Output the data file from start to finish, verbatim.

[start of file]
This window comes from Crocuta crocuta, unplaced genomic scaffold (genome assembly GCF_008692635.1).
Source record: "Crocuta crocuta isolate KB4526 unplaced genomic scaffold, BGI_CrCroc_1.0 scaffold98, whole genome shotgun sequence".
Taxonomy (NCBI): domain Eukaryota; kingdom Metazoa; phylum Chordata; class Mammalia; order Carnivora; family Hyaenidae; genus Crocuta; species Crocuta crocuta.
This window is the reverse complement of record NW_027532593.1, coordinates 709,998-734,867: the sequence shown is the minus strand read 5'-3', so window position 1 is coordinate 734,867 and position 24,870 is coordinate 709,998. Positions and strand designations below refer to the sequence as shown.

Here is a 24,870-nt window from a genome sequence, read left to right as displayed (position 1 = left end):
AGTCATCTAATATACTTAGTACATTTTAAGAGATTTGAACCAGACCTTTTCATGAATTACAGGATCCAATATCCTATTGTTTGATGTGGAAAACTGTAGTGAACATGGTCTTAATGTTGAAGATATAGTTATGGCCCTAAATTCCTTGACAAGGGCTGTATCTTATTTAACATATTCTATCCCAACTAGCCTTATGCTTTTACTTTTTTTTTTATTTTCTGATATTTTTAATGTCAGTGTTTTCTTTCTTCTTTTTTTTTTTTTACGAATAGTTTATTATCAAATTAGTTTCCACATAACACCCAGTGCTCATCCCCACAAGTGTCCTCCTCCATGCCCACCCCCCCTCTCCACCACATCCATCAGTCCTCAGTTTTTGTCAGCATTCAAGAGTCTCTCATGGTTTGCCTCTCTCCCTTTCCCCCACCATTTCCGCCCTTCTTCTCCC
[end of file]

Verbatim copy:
This window comes from Crocuta crocuta, unplaced genomic scaffold (genome assembly GCF_008692635.1).
Source record: "Crocuta crocuta isolate KB4526 unplaced genomic scaffold, BGI_CrCroc_1.0 scaffold98, whole genome shotgun sequence".
Taxonomy (NCBI): domain Eukaryota; kingdom Metazoa; phylum Chordata; class Mammalia; order Carnivora; family Hyaenidae; genus Crocuta; species Crocuta crocuta.
This window is the reverse complement of record NW_027532593.1, coordinates 709,998-734,867: the sequence shown is the minus strand read 5'-3', so window position 1 is coordinate 734,867 and position 24,870 is coordinate 709,998. Positions and strand designations below refer to the sequence as shown.

Here is a 24,870-nt window from a genome sequence, read left to right as displayed (position 1 = left end):
AGTCATCTAATATACTTAGTACATTTTAAGAGATTTGAACCAGACCTTTTCATGAATTACAGGATCCAATATCCTATTGTTTGATGTGGAAAACTGTAGTGAACATGGTCTTAATGTTGAAGATATAGTTATGGCCCTAAATTCCTTGACAAGGGCTGTATCTTATTTAACATATTCTATCCCAACTAGCCTTATGCTTTTACTTTTTTTTTTATTTTCTGATATTTTTAATGTCAGTGTTTTCTTTCTTCTTTTTTTTTTTTTACGAATAGTTTATTATCAAATTAGTTTCCACATAACACCCAGTGCTCATCCCCACAAGTGTCCTCCTCCATGCCCACCCCCCCTCTCCACCACATCCATCAGTCCTCAGTTTTTGTCAGCATTCAAGAGTCTCTCATGGTTTGCCTCTCTCCCTTTCCCCCACCATTTCCGCCCTTCTTCTCCC